Shani Jayamanne: Welcome to another episode of Investing Compass. Before we begin, a quick note that the information contained in this podcast is general in nature. It does not take into account your personal situation, circumstances or needs.

So Mark you just got back from holiday.

Mark Lamonica: I did, I did. And when you saw me when I came back from holiday. You said you look red. That was the first…

Jayamanne: You got a bit of sun.

Lamonica: That was the first thing that you said to me.

Jayamanne: Yeah, you got a little bit of sun. But you also got ill.

Lamonica: I had a bad night. So I had some food poisoning, and I had a bad night and actually I was doing a webinar the next day.

Jayamanne: So Mark very kindly does two webinars a week while he's on holiday.

Lamonica: Yes, but I could not do it because I was laying on the floor of my hotel room and so we cancelled the webinar and then only two people. So it wasn't a lot of people. Two people sent angry emails about it.

Jayamanne: But you also got a very concerned message from your mother, who found out you were ill because she signs up for one of your webinars.

Lamonica: I know, I know, it's a troubling situation. I think what we need to do is go into our email system and opt her out of all communications. Do you think that's a good idea?

Jayamanne: I don't think that's a good idea.

Lamonica: Then she'll just message you because I don't return her messages when she asked me stuff like this, right.

Jayamanne: I'm okay with that.

Lamonica: Okay. Well, let's get started. I'm not – am I still as red.

Jayamanne: No, no, you've calmed down.

Lamonica: I've calmed down. I was not angry. I sat in the sun in Thailand. Anyway. So we've done an episode on finfluencers before. Well, two episodes it is a two-part series. Remember when we used to do those Shani. But now we made a pledge. We're only going to do one and done for everything, and we've done that.

Jayamanne: We haven't, but we'll try. We made a concerted effort.

Lamonica: It's the thought that counts. Well, so in those episodes we discussed the way that the financial advice landscape has changed. And of course it's changed due to multiple reforms and regulatory changes off the back of the Royal Commission into misconduct in the banking and financial services industry.

Jayamanne: And there have been a number of flow on effects, but one of the main flow on effects is that it has made, financial advice less scalable. Which is a good thing in our opinion. It means that the financial advice is being tailored to each individual and their situation. We don't think that a templated approach serves investors' best interests. However, the bad side to this is that financial advice is no longer as accessible as before, and the commission's being removed means that financial advice is expensive and inaccessible for many that seek it out.

Lamonica: Alright, so why don't we spend a second on this, before we get into the episode. So, I think hopefully you've realized this from everything we've talked about on all of our podcasts. Financial decisions are very personal. So we all have unique situations which range from the outcomes we're trying to achieve to a bunch of non-financial factors that will influence the decisions we make including health, family and career considerations. And we all view money and investing differently based on how we are raised and our own life experiences. And we of course all have different levels of financial literacy and different tax situations.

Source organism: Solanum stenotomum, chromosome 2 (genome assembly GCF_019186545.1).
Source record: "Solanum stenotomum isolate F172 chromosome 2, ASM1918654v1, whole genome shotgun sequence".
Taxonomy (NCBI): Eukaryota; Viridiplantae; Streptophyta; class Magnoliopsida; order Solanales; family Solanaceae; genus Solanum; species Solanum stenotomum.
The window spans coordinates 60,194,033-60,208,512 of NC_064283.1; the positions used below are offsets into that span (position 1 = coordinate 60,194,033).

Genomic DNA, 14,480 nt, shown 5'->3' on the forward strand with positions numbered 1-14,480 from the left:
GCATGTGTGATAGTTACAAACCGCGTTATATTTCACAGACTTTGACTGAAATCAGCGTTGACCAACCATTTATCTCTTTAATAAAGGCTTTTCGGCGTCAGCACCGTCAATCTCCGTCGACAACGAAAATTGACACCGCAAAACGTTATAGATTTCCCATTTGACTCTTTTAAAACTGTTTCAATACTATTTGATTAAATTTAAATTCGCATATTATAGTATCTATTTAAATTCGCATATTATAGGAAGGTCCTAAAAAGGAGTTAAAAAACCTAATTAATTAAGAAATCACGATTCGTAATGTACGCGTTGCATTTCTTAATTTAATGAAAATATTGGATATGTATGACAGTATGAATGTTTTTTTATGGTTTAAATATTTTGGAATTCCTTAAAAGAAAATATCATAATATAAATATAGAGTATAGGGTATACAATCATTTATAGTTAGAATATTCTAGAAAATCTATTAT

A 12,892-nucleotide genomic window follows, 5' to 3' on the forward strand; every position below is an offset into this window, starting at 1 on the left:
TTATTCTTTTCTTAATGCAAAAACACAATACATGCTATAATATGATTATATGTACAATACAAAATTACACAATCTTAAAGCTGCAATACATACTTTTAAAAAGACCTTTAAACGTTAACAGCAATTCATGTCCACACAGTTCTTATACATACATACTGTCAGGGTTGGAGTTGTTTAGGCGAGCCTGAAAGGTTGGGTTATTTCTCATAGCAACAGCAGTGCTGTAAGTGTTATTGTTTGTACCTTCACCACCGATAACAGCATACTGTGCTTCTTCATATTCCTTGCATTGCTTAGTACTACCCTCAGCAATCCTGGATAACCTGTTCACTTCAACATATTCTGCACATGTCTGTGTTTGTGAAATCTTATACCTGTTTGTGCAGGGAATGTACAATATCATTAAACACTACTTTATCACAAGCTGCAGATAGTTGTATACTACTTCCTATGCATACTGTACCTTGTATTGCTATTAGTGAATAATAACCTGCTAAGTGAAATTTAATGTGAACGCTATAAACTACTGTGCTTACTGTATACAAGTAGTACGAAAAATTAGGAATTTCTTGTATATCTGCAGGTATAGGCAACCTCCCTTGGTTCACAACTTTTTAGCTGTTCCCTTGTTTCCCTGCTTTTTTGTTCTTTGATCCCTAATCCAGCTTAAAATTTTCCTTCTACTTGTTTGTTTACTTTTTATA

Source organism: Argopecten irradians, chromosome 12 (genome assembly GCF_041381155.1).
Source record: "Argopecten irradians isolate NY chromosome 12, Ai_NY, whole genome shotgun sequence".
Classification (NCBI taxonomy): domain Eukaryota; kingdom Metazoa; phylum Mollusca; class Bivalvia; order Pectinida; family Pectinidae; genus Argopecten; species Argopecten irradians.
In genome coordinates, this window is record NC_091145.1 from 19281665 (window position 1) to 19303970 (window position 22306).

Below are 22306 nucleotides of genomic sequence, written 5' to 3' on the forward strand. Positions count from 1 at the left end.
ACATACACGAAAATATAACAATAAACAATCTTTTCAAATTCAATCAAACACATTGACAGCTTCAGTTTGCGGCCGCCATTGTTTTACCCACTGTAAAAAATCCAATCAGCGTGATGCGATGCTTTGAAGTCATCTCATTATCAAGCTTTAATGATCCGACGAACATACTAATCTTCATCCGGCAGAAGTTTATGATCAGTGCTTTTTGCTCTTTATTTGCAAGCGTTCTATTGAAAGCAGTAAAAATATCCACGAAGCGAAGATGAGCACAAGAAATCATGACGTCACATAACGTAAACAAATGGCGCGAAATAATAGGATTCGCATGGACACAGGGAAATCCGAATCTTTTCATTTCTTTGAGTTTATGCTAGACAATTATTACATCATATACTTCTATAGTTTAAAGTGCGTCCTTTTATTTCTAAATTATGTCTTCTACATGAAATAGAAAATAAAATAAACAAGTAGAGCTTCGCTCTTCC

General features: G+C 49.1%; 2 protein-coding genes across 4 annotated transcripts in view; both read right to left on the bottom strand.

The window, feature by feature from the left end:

Jayamanne: And financial advice or guidance that is delivered at scale, which generally means delivered through technology platforms, is very good at solving some financial needs. But it is terrible at solving for others where the degree of interaction needs to be more robust and nuanced than answering a couple of questions. But like we've just mentioned, we need to balance the need for scalability to lower cost, with the fact that in some cases comprehensive financial advice is needed.

Lamonica: And then of course cue finfluencers, or financial influencers so they provide personal finance. We won't really call it advice because what they're able to talk about has been restricted by ASIC since those original episodes. But they provide investment information and guidance for free.

Jayamanne: And the issue with finfluencers though is that many are unqualified or are (reverting) financial advice to type and trying to make it as scalable as possible, and one-size-fits-all. And what this means is that many investors that are starting out are following the suggestions, and we'll use that term loosely, great marketers and graphic designers that may have an interest in personal finance but have no experience. And to quote Mark on this, "the teacher is only a few pages ahead of the student".

Lamonica: Are you are you quoting me to me? Okay. I'll take that. So as we referenced before, there are these new rules that ASIC has come out with and they basically cracked down on finfluencers without licenses, providing general advice and said they'll come after any who provide any advice. And so many of these finfluencers have of course, naturally pivoted their offering.